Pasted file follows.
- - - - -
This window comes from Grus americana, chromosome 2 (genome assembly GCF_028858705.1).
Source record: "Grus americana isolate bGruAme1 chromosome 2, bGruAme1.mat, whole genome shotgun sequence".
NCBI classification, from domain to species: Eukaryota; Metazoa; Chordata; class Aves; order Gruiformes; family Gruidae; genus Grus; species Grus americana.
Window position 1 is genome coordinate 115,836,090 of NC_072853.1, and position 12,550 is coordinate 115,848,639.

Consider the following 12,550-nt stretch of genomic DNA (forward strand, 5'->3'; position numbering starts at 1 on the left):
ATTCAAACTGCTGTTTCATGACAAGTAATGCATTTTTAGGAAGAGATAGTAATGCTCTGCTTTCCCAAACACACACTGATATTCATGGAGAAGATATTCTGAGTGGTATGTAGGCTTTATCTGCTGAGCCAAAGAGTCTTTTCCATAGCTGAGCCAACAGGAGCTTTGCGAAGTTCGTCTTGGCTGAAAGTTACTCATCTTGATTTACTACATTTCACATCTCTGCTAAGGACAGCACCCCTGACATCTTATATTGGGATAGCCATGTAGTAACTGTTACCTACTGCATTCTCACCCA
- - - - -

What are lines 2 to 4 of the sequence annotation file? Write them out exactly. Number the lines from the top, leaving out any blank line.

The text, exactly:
Source record: "Grus americana isolate bGruAme1 chromosome 2, bGruAme1.mat, whole genome shotgun sequence".
NCBI classification, from domain to species: Eukaryota; Metazoa; Chordata; class Aves; order Gruiformes; family Gruidae; genus Grus; species Grus americana.
Window position 1 is genome coordinate 115,836,090 of NC_072853.1, and position 12,550 is coordinate 115,848,639.